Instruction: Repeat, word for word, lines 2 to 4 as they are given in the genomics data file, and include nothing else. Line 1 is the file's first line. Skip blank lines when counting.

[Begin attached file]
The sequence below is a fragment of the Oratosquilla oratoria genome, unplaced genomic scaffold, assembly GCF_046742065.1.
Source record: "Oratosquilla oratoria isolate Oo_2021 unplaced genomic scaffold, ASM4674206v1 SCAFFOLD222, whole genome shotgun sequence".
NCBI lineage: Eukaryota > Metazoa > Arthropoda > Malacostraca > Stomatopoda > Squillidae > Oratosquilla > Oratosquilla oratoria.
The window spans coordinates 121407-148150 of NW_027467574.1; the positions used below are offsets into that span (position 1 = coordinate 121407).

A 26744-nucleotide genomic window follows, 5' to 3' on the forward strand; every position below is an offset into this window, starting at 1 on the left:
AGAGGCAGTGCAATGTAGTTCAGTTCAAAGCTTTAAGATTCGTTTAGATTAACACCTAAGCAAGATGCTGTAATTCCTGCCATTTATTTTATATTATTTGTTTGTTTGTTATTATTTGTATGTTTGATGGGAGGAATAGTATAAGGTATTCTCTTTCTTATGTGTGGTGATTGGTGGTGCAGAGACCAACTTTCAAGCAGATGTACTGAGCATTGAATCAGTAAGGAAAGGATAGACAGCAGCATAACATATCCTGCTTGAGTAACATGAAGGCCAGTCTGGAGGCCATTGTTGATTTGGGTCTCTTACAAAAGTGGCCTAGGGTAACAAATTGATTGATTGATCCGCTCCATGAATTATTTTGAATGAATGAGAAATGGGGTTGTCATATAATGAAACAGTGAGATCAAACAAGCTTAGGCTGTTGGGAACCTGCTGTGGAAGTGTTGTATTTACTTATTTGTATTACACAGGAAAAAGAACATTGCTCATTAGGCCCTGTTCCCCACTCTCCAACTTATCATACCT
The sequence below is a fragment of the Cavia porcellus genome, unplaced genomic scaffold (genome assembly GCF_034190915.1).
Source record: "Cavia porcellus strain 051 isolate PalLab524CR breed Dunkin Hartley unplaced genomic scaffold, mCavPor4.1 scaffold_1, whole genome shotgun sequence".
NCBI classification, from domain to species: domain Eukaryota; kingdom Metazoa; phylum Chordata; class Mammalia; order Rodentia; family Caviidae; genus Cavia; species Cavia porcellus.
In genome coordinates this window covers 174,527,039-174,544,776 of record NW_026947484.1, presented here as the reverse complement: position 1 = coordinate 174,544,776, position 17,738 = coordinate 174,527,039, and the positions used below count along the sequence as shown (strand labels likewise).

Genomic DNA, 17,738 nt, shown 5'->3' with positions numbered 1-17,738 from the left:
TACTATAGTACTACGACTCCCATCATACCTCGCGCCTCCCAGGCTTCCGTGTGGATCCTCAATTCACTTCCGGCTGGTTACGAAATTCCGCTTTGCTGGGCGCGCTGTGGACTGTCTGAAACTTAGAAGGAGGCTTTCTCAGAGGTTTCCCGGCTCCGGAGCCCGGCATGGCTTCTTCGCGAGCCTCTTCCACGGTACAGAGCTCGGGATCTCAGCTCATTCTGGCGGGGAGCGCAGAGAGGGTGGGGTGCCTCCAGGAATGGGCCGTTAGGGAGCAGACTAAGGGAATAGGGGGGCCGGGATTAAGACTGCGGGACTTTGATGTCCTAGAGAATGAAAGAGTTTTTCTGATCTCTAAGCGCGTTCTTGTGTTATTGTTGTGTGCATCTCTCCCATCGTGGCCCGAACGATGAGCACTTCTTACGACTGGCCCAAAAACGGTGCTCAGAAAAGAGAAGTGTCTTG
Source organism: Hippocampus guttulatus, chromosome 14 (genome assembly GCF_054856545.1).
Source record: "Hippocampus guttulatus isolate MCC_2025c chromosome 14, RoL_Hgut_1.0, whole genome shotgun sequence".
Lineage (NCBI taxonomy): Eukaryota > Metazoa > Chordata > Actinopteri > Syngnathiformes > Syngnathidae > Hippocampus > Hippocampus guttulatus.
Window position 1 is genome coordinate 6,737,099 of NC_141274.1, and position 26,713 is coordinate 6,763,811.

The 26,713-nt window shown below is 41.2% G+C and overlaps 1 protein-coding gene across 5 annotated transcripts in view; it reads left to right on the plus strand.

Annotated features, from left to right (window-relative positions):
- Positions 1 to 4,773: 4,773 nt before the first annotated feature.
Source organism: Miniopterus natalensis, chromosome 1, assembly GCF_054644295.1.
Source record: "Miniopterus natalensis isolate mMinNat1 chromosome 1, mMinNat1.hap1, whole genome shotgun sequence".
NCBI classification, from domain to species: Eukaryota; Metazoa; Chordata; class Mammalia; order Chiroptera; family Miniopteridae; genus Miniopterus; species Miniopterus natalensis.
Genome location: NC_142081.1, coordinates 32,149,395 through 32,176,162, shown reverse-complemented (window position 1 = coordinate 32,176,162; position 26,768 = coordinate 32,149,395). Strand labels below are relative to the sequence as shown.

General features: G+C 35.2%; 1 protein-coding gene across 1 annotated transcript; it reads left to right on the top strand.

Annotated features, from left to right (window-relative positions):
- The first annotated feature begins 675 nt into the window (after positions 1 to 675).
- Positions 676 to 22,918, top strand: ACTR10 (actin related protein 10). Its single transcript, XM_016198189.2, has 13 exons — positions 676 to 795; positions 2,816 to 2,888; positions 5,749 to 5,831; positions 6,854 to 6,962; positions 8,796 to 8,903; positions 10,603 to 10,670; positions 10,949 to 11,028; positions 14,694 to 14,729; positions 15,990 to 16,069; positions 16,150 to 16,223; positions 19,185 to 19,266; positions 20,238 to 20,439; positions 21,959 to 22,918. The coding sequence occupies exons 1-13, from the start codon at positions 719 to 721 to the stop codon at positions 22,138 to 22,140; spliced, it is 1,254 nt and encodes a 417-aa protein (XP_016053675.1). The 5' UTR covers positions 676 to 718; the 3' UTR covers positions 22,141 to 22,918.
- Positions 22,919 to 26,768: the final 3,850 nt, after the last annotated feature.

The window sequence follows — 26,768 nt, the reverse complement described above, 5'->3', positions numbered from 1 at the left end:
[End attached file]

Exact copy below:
Source record: "Oratosquilla oratoria isolate Oo_2021 unplaced genomic scaffold, ASM4674206v1 SCAFFOLD222, whole genome shotgun sequence".
NCBI lineage: Eukaryota > Metazoa > Arthropoda > Malacostraca > Stomatopoda > Squillidae > Oratosquilla > Oratosquilla oratoria.
The window spans coordinates 121407-148150 of NW_027467574.1; the positions used below are offsets into that span (position 1 = coordinate 121407).